National Emergencies: A Political History
What exactly constitutes a national emergency? Professor Feisal Mohamed (The Graduate Center, CUNY) says the invocation of emergency powers in republics goes back to ancient Rome. But the manipulation of that power “by over-reaching rulers” is also a “commonplace of history,” Mohamed wrote in an essay for The Yale Review.
In “times of crisis, the Roman senate would temporarily grant broad powers to a commissarial dictator.” Lucius Quinctius Cincinnatus, considered by some to be the “model dictator,” was chosen by the senate to put down a rebellion in 458 B.C. He then handed “power back to the senate and return[ed] to private life.”
But not every Roman was as civic-minded as Cincinnatus. In 81 B.C., Cornelius Sulla “used dictatorship to advance his own power,” permanently marring “the constitution of the Roman republic.”
Many U.S. presidents have used emergency powers. President Lincoln “launched a civil war by presidential proclamation … raising 75,000 troops without approval from Congress” after the attack on Fort Sumter. Presidents Wilson, Roosevelt, Truman, and Nixon all declared national emergencies. The 1976 National Emergencies Act “sought to limit this presidential power by subjecting national emergencies to Congressional review.”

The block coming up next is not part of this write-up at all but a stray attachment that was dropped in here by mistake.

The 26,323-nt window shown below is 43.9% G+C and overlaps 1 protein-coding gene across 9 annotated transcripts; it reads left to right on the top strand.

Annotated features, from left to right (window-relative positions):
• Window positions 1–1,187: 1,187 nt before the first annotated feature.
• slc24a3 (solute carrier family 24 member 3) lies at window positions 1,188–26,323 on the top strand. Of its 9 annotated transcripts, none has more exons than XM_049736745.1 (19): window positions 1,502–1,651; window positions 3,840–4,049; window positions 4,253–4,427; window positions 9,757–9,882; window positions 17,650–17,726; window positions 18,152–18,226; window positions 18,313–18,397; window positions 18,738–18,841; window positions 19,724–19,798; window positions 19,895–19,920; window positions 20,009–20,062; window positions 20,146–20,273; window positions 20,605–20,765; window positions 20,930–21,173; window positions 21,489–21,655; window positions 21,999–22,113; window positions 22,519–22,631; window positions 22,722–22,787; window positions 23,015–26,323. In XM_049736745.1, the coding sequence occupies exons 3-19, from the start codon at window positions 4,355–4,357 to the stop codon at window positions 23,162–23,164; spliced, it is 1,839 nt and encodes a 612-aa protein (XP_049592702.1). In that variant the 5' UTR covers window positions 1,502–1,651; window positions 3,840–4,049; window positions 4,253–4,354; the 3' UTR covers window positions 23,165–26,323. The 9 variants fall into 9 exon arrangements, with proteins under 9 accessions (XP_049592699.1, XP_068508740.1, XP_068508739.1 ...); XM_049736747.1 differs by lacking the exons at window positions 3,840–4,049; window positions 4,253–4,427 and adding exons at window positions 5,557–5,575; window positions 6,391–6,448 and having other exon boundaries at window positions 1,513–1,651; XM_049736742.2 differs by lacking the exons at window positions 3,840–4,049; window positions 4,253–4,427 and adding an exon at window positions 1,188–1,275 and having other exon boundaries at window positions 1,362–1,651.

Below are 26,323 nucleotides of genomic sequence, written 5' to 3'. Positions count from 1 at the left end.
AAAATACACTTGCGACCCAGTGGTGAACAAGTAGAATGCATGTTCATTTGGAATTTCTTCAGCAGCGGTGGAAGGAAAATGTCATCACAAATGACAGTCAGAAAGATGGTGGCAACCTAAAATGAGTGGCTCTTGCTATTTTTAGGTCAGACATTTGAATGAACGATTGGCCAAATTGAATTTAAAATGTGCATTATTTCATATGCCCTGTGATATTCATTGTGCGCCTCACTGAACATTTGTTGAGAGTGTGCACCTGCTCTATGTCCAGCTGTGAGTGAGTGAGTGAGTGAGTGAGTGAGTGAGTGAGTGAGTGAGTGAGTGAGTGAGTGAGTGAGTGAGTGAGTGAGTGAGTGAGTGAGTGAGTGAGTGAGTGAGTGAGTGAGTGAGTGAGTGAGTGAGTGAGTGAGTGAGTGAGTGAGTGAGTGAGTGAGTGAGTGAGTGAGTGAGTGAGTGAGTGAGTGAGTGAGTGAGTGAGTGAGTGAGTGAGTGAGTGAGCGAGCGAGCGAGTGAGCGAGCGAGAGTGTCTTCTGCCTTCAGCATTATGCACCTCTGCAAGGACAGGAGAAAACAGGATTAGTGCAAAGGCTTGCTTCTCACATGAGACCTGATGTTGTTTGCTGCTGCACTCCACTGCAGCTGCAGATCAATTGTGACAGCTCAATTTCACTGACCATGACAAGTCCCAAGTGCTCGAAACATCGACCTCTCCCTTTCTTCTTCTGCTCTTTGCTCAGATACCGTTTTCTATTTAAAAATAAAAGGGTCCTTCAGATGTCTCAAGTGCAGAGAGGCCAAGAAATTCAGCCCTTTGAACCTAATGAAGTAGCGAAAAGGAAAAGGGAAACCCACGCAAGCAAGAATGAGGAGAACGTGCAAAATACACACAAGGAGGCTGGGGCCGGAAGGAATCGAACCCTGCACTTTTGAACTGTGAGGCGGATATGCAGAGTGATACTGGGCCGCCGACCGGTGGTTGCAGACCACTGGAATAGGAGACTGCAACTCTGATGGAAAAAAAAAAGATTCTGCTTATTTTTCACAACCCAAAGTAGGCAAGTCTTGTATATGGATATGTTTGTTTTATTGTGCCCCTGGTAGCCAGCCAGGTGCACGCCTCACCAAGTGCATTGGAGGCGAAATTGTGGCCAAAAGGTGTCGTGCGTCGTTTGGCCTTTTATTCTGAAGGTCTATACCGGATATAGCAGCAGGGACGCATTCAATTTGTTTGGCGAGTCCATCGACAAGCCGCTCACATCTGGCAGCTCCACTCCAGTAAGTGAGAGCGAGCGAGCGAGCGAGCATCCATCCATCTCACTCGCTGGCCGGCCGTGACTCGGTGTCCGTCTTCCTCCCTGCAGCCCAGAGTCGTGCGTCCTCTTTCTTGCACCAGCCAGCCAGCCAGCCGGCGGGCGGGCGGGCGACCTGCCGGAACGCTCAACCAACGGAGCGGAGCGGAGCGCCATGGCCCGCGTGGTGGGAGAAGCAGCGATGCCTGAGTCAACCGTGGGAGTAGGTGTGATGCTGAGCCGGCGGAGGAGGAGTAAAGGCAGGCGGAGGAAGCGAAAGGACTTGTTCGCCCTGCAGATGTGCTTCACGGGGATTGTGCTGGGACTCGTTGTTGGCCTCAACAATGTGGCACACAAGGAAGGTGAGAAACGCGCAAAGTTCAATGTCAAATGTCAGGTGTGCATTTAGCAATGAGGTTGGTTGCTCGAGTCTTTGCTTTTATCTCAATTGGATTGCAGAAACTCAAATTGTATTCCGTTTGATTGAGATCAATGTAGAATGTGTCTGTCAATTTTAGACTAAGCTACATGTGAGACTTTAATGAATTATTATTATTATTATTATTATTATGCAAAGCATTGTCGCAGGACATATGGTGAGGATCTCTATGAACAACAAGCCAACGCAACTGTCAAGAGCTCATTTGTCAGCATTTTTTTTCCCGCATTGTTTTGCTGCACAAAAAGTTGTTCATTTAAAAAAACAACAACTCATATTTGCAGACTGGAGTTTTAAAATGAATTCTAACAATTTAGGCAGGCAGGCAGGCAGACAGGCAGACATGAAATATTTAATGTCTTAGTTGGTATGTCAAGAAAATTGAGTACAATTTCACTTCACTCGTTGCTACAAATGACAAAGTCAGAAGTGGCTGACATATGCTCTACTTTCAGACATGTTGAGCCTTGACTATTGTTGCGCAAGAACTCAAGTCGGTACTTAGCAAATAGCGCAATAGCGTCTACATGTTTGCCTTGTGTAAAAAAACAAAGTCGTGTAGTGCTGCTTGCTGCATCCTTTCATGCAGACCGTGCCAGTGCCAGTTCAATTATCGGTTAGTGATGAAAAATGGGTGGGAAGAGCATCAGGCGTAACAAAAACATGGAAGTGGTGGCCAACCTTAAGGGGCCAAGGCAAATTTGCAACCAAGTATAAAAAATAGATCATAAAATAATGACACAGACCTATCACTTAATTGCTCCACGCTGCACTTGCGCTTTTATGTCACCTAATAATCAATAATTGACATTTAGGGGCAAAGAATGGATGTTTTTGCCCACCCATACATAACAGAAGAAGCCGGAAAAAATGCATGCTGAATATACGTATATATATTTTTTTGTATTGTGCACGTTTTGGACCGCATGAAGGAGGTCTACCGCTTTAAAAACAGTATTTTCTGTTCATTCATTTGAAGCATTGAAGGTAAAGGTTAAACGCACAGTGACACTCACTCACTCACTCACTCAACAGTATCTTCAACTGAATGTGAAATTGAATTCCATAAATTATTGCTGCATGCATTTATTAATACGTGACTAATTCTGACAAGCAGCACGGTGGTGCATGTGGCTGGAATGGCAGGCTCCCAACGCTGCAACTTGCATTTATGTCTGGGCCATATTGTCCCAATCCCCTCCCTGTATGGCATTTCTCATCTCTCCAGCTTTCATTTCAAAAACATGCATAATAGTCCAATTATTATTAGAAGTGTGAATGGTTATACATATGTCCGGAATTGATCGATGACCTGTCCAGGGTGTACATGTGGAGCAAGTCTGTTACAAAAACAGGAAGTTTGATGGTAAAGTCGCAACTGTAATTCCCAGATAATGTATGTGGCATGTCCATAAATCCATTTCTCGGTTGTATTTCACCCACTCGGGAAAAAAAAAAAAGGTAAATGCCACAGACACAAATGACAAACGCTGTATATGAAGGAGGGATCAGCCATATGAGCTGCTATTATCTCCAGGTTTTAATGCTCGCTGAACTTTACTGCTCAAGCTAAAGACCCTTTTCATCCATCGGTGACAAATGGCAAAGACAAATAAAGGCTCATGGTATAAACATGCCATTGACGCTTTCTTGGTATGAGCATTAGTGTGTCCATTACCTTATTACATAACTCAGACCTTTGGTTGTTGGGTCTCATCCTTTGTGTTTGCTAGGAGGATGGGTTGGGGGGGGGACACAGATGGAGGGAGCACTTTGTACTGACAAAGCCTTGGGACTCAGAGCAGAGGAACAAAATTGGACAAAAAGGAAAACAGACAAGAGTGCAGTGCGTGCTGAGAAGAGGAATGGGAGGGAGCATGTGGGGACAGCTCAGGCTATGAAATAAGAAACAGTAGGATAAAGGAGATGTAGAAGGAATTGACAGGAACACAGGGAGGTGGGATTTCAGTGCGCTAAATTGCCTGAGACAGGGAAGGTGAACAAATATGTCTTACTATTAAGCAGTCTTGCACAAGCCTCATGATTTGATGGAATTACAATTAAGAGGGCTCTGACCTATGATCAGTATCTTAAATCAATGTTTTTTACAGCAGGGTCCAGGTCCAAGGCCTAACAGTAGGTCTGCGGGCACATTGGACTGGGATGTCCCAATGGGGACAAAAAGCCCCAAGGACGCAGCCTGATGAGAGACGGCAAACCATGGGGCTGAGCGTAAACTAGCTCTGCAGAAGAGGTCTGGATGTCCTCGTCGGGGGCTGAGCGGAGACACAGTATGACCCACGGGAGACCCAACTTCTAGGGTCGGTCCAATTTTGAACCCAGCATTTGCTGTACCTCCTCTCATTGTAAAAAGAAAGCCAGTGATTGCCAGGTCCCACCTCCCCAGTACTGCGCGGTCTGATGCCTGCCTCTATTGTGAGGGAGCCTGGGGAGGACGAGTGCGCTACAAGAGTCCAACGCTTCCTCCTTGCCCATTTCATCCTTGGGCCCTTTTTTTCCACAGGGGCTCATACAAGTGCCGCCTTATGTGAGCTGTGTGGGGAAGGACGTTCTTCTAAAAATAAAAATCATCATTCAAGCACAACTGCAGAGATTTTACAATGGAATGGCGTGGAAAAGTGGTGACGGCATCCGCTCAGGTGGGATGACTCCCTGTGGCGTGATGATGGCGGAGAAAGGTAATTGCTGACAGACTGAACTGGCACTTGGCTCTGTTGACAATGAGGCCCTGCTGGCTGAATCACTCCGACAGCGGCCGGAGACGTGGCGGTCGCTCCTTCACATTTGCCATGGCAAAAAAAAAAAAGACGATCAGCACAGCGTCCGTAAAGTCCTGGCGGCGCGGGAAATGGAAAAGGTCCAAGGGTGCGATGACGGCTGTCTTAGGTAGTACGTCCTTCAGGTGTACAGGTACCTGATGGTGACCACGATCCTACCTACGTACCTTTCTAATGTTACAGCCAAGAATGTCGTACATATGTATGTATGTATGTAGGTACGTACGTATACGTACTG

Mohamed’s piece appeared before President Trump declared a national emergency on the U.S.-Mexico border as a way to procure funding for a wall. Mohamed also contributed a chapter in a similar vein to the 2018 book, Trump and Political Philosophy.
Asked to comment on political developments since the publication of these pieces, Mohamed said in an email: “I am not surprised in the least that Trump did in fact declare a national emergency, as this is entirely in keeping with a pattern of using the maximum capacity for unilateral action that his office allows. Before we think that he is uniquely despicable, however, we should contemplate precedents for such declarations, in the American tradition and beyond.”
He added: “We should be clear that he is not inventing new executive authority; he is stretching existing authority just a bit, and so is in stride with the post-9/11 tendencies of the executive branch. … The piece in The Yale Review seeks to show how the dictator has always been deemed necessary to preserving republics in moments of political unrest.”